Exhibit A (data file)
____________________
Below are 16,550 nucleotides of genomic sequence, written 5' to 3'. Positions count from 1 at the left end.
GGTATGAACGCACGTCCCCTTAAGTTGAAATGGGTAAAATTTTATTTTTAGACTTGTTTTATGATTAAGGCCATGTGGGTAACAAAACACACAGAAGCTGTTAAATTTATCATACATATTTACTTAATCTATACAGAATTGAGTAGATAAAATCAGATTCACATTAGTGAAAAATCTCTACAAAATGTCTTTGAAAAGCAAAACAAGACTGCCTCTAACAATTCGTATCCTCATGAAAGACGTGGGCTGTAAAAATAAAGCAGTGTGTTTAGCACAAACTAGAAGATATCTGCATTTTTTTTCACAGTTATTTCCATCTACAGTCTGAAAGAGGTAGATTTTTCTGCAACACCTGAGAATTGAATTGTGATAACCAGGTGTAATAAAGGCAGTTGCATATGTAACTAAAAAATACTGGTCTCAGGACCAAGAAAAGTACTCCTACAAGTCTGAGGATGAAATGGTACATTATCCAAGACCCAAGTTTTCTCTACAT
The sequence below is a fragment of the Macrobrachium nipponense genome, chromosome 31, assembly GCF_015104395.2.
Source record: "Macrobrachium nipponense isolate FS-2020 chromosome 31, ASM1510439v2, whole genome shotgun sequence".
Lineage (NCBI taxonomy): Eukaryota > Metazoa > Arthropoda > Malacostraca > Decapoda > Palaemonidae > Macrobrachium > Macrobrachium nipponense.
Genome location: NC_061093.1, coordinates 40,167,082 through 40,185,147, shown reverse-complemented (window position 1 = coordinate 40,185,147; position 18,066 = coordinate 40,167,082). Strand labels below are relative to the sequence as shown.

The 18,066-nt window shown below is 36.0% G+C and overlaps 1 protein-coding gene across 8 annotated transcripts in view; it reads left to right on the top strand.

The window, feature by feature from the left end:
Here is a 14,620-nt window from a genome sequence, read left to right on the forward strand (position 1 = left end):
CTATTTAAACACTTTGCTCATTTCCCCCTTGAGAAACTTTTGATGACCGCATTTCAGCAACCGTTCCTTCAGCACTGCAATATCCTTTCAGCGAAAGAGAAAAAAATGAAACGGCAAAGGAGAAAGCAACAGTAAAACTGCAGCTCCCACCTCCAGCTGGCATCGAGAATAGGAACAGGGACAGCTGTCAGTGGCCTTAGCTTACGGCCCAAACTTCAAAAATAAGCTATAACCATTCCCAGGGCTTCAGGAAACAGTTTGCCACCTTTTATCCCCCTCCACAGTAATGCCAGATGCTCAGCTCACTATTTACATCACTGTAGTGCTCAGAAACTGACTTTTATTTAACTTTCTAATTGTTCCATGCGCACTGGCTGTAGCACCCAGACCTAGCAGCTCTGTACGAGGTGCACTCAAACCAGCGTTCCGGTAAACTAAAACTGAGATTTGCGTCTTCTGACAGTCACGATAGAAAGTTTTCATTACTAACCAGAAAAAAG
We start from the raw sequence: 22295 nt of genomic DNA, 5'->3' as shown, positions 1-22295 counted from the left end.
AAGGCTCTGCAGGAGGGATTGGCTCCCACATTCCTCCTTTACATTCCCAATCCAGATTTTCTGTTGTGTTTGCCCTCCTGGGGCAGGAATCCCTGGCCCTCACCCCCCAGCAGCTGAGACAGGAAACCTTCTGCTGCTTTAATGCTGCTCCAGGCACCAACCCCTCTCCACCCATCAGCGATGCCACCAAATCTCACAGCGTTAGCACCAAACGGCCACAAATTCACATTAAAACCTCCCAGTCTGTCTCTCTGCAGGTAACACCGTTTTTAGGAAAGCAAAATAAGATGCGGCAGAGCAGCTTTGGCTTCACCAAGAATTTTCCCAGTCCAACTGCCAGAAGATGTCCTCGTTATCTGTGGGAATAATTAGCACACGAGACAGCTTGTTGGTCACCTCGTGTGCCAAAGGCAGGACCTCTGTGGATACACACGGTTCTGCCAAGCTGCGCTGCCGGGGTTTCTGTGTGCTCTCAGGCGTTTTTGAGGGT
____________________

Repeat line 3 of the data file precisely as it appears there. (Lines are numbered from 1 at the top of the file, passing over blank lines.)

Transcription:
The sequence below is a fragment of the Macrobrachium nipponense genome, chromosome 31, assembly GCF_015104395.2.